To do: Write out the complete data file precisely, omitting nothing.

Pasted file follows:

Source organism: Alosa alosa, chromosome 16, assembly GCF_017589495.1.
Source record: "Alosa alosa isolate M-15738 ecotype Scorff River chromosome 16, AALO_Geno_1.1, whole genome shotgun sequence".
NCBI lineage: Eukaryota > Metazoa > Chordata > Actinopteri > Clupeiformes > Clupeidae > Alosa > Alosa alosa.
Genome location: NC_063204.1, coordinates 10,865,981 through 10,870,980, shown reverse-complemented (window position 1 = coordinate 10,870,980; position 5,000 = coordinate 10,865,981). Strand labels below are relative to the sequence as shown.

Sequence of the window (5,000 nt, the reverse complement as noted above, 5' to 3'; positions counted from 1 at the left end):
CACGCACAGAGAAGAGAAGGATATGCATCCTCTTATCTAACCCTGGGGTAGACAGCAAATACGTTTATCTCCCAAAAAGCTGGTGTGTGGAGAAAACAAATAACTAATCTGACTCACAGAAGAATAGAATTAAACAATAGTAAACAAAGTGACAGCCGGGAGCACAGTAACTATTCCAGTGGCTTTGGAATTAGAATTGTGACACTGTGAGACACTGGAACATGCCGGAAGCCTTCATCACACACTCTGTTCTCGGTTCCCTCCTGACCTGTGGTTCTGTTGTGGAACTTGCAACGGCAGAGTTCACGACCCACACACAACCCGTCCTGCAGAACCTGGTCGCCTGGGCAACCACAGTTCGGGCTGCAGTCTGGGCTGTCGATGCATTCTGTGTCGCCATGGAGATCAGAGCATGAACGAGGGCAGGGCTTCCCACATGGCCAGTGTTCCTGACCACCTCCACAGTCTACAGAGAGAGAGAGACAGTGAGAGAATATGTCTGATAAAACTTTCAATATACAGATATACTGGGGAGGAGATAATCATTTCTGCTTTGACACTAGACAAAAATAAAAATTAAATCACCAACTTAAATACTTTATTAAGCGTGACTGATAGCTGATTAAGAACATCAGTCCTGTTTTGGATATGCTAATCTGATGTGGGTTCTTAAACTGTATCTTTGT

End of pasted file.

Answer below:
Source organism: Alosa alosa, chromosome 16, assembly GCF_017589495.1.
Source record: "Alosa alosa isolate M-15738 ecotype Scorff River chromosome 16, AALO_Geno_1.1, whole genome shotgun sequence".
NCBI lineage: Eukaryota > Metazoa > Chordata > Actinopteri > Clupeiformes > Clupeidae > Alosa > Alosa alosa.
Genome location: NC_063204.1, coordinates 10,865,981 through 10,870,980, shown reverse-complemented (window position 1 = coordinate 10,870,980; position 5,000 = coordinate 10,865,981). Strand labels below are relative to the sequence as shown.

Sequence of the window (5,000 nt, the reverse complement as noted above, 5' to 3'; positions counted from 1 at the left end):
CACGCACAGAGAAGAGAAGGATATGCATCCTCTTATCTAACCCTGGGGTAGACAGCAAATACGTTTATCTCCCAAAAAGCTGGTGTGTGGAGAAAACAAATAACTAATCTGACTCACAGAAGAATAGAATTAAACAATAGTAAACAAAGTGACAGCCGGGAGCACAGTAACTATTCCAGTGGCTTTGGAATTAGAATTGTGACACTGTGAGACACTGGAACATGCCGGAAGCCTTCATCACACACTCTGTTCTCGGTTCCCTCCTGACCTGTGGTTCTGTTGTGGAACTTGCAACGGCAGAGTTCACGACCCACACACAACCCGTCCTGCAGAACCTGGTCGCCTGGGCAACCACAGTTCGGGCTGCAGTCTGGGCTGTCGATGCATTCTGTGTCGCCATGGAGATCAGAGCATGAACGAGGGCAGGGCTTCCCACATGGCCAGTGTTCCTGACCACCTCCACAGTCTACAGAGAGAGAGAGACAGTGAGAGAATATGTCTGATAAAACTTTCAATATACAGATATACTGGGGAGGAGATAATCATTTCTGCTTTGACACTAGACAAAAATAAAAATTAAATCACCAACTTAAATACTTTATTAAGCGTGACTGATAGCTGATTAAGAACATCAGTCCTGTTTTGGATATGCTAATCTGATGTGGGTTCTTAAACTGTATCTTTGT